Someone called. Said don't print the piece on the people who got shot.
       Davis notes that on the original Indonesian edition there were some verses printed on the back cover, and these are presented in the English edition at the beginning of the novel, as a sort of second epigraph, a defining summing up of sorts:
Call it fact if you will,
Call it fiction, if you prefer
-- it's just a metropolitan novel
       Much of the novel is factual: aside from the documentary presentation of the Dili Incident the narrator also riffs on jazz -- almost Geoff Dyer-like -- and even treats the perfume-angle in occasionally documentary manner (this is the rare novel that extensively references and quotes from the biography Obsession: The Lives and Times of Calvin Klein). Yet Ajidarma does indeed fashion a 'metropolitan novel' out of -- and beyond -- the material.
       The narrator begins his account in his offices on the twentieth floor of a Jakarta skyscraper. "Life flows along the streets" below, but the narrator sits at a remove. He receives a telephone call -- a connection, but, even for all the personal revelations, impersonal in not being face-to-face. It's twilight, too -- grandiose and beautiful, but a more than symbolic end-of-day setting.
       The narrative shifts mainly between his reading of Incident-reports, his riffs on jazz -- mentions of what he's listening to and memories of what he's heard, and the musicians behind it --, and interactions with women. The narrator is perfume-obsessed, curious about and commenting on the scents various women (and some men) wear, seeing it as meaningful and revealing personal expression. Despite often intimate conversation and disclosures, there's a constant sense of fundamental separation: relationships are kept at some remove. Separate chapters also address other forms of intimate distance: the story of the high-life of an incredibly wealthy lesbian, forays into the world of male homosexual activity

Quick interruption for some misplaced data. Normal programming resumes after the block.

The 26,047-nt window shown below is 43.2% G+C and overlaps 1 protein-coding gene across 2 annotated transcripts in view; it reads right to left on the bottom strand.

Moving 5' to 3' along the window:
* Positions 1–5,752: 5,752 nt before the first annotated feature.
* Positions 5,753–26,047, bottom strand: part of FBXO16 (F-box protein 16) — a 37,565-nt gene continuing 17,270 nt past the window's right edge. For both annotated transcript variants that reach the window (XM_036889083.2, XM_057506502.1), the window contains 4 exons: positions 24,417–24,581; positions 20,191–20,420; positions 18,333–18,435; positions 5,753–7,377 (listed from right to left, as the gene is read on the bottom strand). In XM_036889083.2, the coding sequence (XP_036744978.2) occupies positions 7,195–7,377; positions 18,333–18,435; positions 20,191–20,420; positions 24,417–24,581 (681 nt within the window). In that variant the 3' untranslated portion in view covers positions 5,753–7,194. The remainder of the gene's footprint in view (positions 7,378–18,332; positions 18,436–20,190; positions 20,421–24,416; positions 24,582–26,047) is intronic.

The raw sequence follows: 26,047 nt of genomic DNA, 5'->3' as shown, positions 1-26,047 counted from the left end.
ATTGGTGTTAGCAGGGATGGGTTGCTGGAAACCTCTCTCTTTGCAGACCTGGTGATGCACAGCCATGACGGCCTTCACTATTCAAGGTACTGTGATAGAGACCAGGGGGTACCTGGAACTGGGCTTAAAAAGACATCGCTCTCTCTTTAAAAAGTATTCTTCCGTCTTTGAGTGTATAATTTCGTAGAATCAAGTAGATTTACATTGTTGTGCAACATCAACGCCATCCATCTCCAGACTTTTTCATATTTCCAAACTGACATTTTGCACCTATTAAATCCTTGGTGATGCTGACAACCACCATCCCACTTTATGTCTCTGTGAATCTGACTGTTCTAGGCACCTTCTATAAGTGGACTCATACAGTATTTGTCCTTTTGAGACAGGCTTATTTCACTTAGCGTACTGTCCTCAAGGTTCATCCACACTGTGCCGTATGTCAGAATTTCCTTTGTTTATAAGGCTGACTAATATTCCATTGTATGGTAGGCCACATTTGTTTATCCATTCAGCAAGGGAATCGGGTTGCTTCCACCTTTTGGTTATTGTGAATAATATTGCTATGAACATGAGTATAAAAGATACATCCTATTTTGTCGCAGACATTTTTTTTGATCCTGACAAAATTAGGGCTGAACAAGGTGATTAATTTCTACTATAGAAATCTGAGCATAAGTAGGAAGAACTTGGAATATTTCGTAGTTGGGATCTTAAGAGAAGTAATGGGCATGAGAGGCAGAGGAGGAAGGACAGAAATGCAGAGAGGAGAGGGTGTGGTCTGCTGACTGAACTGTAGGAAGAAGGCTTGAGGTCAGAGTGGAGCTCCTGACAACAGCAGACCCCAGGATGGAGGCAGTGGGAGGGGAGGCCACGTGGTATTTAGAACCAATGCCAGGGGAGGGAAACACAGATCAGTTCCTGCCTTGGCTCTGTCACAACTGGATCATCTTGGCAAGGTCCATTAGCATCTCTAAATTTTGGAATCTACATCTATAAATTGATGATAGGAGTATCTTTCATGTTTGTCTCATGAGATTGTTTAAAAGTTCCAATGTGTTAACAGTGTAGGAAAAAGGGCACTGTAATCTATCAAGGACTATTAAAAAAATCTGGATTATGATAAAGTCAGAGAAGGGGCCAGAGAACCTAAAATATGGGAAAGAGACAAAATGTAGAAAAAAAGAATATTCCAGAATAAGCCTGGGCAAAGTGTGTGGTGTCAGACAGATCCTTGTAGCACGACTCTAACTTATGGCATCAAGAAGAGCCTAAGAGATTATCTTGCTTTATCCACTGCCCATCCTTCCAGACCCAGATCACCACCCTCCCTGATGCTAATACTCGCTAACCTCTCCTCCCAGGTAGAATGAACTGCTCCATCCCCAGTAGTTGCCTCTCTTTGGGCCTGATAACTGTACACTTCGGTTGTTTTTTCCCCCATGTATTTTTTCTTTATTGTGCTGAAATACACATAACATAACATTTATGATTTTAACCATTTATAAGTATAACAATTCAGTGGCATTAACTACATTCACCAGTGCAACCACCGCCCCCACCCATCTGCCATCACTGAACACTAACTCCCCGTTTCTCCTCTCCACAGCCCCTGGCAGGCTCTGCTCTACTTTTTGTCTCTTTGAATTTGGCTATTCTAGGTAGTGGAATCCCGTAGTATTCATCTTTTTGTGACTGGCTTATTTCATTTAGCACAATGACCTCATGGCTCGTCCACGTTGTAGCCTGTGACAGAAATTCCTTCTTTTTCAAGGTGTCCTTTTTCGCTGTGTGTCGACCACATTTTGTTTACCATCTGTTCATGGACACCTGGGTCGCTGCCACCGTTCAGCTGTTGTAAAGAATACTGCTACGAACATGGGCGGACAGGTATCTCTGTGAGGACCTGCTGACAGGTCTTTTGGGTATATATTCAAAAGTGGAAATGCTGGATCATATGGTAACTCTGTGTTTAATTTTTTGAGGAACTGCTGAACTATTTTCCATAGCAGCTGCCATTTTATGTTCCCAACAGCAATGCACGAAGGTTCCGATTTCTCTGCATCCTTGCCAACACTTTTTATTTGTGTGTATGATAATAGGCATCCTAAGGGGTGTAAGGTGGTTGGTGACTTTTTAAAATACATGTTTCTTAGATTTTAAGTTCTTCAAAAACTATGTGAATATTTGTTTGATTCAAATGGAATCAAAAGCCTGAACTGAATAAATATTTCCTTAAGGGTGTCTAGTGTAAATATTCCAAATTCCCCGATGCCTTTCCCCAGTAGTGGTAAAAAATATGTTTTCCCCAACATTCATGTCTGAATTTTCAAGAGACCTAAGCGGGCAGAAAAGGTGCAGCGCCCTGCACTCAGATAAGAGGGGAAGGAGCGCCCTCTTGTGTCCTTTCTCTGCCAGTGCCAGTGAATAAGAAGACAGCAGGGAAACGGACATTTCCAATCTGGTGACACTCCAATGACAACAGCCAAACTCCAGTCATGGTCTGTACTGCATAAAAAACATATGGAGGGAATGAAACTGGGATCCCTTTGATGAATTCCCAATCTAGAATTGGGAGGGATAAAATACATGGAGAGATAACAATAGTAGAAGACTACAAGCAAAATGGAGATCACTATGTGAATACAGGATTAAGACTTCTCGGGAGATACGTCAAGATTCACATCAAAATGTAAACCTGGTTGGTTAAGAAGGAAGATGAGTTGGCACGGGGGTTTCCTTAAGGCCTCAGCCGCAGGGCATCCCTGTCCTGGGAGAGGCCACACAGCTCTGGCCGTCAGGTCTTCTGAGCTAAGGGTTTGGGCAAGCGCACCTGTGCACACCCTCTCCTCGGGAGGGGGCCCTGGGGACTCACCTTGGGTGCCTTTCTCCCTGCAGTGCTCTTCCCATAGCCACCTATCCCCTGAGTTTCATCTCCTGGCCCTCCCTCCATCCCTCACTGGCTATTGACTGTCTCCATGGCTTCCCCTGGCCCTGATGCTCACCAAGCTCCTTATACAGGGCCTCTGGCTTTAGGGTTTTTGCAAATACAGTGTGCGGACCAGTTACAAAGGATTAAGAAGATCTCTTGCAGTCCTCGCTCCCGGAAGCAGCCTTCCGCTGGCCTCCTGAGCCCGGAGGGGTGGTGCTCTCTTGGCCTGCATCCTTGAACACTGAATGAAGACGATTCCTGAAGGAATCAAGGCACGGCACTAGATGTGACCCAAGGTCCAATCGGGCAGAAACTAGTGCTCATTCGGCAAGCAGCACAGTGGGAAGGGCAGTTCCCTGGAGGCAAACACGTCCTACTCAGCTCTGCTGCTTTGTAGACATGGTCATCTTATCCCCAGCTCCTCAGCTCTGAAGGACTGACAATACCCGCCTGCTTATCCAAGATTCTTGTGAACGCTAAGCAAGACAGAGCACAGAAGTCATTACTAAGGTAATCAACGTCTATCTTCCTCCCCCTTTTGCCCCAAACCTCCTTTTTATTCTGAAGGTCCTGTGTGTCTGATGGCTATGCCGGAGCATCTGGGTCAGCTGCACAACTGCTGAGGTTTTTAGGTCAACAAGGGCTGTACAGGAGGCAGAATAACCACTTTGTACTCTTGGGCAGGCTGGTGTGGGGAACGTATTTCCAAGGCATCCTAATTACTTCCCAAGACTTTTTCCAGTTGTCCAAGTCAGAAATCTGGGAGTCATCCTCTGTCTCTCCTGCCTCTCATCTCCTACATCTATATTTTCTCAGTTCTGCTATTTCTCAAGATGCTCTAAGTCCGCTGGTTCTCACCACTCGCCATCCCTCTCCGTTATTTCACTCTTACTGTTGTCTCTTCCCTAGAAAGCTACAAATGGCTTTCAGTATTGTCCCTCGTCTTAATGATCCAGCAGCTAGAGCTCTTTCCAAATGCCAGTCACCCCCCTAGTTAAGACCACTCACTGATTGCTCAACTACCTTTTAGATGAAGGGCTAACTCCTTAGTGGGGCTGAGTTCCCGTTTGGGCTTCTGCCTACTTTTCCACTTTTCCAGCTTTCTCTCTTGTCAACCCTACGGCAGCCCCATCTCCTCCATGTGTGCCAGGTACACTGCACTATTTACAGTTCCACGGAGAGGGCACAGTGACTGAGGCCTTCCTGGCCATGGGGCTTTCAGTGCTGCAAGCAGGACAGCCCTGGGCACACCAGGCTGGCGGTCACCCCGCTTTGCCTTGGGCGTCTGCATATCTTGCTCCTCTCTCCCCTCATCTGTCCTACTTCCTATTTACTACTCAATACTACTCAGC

The prevailing sense is that of what he describes as the "raw quality to jazz, a 'wounded-ness'". Yet he also sees jazz's essence to be: "the emancipation of the spirit", and in ranging across his many subjects seems to be seeking that throughout.
       The novel opens with the mention: "I'm writing a letter -- the contents of which I'll relate later on", and it's only in the final chapter that it crops up again, the last chapter presented as epilogue, a final documentary (though fictional) piece, the letter itself. It's a fitting closing: not journalism, a letter is personal and intimate -- yet by its nature also marks the separation between writer and reader, unbridgeable -- much as the eyewitness testimonies of the Incident can be read, and touch and affect a reader, but the experience remains fundamentally separate.
       In not dwelling solely on the Dili Incident -- fictionalized here only to the extent that East Timor is called 'Gidgid' and Dili 'Ningi' (there's only so red you want your flags to be when publishing this sort of thing, presumably) -- Ajidarma all the more effectively portrays the modern condition. The documentary evidence provides first-hand accounts of the horror, but in framing that within a larger narrative, where the narrator may be preoccupied with what he's read but also focuses on other, closer-at-hand matters such as the distractions of jazz and women, mirrors our own experience of trying to come to terms with the daily horrors we read about second- and third-hand, in newspaper and internet reports, or see on television. From his twentieth-floor (not-quite-ivory-tower-)perch, the narrator of this 'metropolitan novel' is a modern urbanite, trying to deal with the disparate realities around him -- summed up in his letter, even as that provides no clear answers for him or for us.
       A curious, admirable, and quite impressive piece of work.

- M.A.Orthofer, 19 April 2015

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Jazz, Perfume and the Incident: Reviews: Other books of interest under review:

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About the Author:

       Indonesian author Seno Gumira Ajidarma was born in 1958.

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© 2015 the complete review